Alright! And welcome back for another episode of the T-bone Speaks!

Today we are going to be answering another question.

And today’s question was submitted by Nick:

T! I know that you are in-network with a fair amount of dental insurance plans, so I have faith that you can help me with the solution to my problem. I am a CEREC owner and I’m frustrated when I do any anterior work that the time and effort that goes into custom tinting and glazing a beautiful restoration for a patient with a PPO insurance is not rewarded with a fair fee. I’d like to charge a lab fee say $249 or to $299 per unit and give the patient the option when we are treatment plan in the case on the front end if they would like to pay for an upgraded custom tinted crown.

I have emailed our rep. from Delta Dental to ask if I’m legally allowed to do this and have not gotten a straight answer. Can this be done?

Also I know you do a global fee for your implants start to finish. Do you do the same for your crown and Bridge?

Thanks in advance for your help.

 

Well Nick, I think this is a great question. Quite honestly, I’m not surprised that your insurance company is not giving you a straight answer because they don’t want to give you a straight answer. They want to make a confusing, they want to leave it up to you, and then they want to decide the rules when that comes into situation and planning. So certainly they don’t help the situation, so I get that certainly.

 

Now let’s talk about how we are doing it in our practice

So first and foremost I define a good crowd as something that is well fitting, looks pretty nice and functional. So, as a PPO provider that’s my definition.

So when you have, or when a patient has a PPO I’m going to make them a nice CEREC crown, I’m going to use a multi-layered CEREC crown or I will use a Emax Crown in the anterior when the strength is a bigger concern for me. And we will either simply polish or just glaze these restorations and that’s what I consider a PPO Crown.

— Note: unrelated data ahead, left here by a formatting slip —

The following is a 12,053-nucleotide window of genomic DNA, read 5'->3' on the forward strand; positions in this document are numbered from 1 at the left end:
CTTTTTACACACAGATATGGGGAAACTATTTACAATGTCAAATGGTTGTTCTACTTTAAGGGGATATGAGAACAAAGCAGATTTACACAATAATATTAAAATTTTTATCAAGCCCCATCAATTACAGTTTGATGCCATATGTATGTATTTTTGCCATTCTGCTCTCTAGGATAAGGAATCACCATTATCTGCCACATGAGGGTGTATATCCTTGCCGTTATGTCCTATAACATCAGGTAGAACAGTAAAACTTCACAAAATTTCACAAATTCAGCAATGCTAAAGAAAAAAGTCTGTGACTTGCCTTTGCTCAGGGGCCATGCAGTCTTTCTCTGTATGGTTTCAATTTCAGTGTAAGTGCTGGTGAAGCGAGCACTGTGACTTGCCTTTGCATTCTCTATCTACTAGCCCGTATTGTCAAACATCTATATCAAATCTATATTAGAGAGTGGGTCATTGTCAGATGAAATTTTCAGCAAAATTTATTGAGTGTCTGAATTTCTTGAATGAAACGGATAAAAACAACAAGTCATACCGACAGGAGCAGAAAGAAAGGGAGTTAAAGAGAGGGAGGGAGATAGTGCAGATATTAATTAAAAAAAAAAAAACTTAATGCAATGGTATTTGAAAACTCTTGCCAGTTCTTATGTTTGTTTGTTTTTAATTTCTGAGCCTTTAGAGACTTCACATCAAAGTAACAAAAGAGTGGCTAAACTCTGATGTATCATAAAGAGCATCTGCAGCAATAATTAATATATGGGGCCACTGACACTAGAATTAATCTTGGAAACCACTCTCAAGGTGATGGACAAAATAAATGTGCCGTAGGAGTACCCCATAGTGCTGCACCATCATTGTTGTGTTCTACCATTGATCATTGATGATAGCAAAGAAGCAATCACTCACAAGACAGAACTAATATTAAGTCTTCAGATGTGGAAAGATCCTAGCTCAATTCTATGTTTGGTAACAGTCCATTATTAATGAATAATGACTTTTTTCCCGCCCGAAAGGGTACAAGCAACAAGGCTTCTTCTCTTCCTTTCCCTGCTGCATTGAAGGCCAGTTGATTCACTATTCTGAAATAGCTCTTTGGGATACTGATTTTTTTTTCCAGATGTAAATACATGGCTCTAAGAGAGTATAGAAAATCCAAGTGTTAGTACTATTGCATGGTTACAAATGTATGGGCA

Now, when a patient needs something better than that we give them the option up front to choose a cosmetic restoration. And what we charge is an aesthetic upgrade fee. We do not call it lab fee and the reason we don’t call it lab fee is because it’s not a lab fee. And many plans actually specifically disallow you charging lab fees so we call it a cosmetic upgrade fee and that fee will vary based on the complexity of the case. And sometimes we can do that in the office and sometimes we actually work with a laboratory to do that. And why we charge a cosmetic upgrade fee, is that it’s not just about the lab fee associated with this, it’s more about the time that it takes, the expertise that it takes and often times when you are dealing with someone that wants something that looks unbelievably good, you also spend more visits getting it exactly right, and it just more involved with and it, not just about the lab fee. In fact, I don’t think charging a couple of hundred dollars is enough to be quite honest with you, in terms of when you are working with the laboratory, just a lab fee itself is not enough.